Although February had a Leap Day — which means we got an extra day in 2020, that's not enough for women's earnings to catch up to men's. Women still face an average wage gap of almost 20% and many women of color face much larger gaps. That is why the Equal Pay Day Chicago coalition announces that we will hold Chicago's 2020 rally to end the gender wage gap on the last equal payday observed in 2020—Latina Equal Pay Day on October 29th—rather than on March 31st when Equal Pay Day, marking the average gap for women, is observed nationally.

With this move, we recognize that we won't close the gender wage gap until every woman is compensated with equal pay for equal work. While on average, women earn 82% of what men earn, women of color routinely experience much wider wage gaps due to the compounding effects of gender and racial discrimination. Asian American and Pacific Islander women make an average of 90% of what white men earn, but some ethnic subgroups make as little as 50%. Black women make 65%. Native women make 57%. And Latinas make just 54%.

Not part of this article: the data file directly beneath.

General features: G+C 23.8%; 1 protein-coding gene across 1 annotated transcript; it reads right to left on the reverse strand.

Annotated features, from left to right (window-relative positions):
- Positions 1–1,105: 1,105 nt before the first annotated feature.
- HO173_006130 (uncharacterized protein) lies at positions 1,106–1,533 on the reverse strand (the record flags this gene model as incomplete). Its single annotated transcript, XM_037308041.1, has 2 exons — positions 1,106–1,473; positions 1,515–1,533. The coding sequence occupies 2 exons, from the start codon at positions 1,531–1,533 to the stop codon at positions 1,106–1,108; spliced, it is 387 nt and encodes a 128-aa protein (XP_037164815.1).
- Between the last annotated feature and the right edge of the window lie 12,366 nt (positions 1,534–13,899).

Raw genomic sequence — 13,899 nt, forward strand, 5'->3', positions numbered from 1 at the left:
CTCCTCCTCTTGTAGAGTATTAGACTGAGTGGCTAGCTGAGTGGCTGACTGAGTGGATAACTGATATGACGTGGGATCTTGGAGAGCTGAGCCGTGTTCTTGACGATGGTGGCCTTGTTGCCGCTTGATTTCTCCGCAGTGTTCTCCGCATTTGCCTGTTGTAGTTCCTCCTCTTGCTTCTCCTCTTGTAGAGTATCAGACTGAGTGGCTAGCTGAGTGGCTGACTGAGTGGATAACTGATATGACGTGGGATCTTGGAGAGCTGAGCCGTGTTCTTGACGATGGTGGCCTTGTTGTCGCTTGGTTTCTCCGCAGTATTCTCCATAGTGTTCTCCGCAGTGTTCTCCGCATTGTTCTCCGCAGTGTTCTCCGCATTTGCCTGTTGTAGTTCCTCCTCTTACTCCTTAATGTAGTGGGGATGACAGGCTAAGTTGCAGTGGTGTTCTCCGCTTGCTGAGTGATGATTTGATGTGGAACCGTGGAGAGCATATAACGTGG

"When we discuss the gender wage gap, it is important to recognize the true barriers Latinas face," said Linda Xóchitl Tortolero, President & CEO of Mujeres Latinas en Acción. "By rallying on this day, we put the experiences of women of color at the forefront. Every woman deserves a fighting chance to help their families thrive."

"The average wage gap number we hear so often doesn't tell the whole story," said Barb Yong of Golan Christie Taglia LLP, chair of the Equal Pay Day Chicago coalition. "On the 10th annual equal pay event that our coalition has organized, we seek to lift up all women in this movement for pay equity."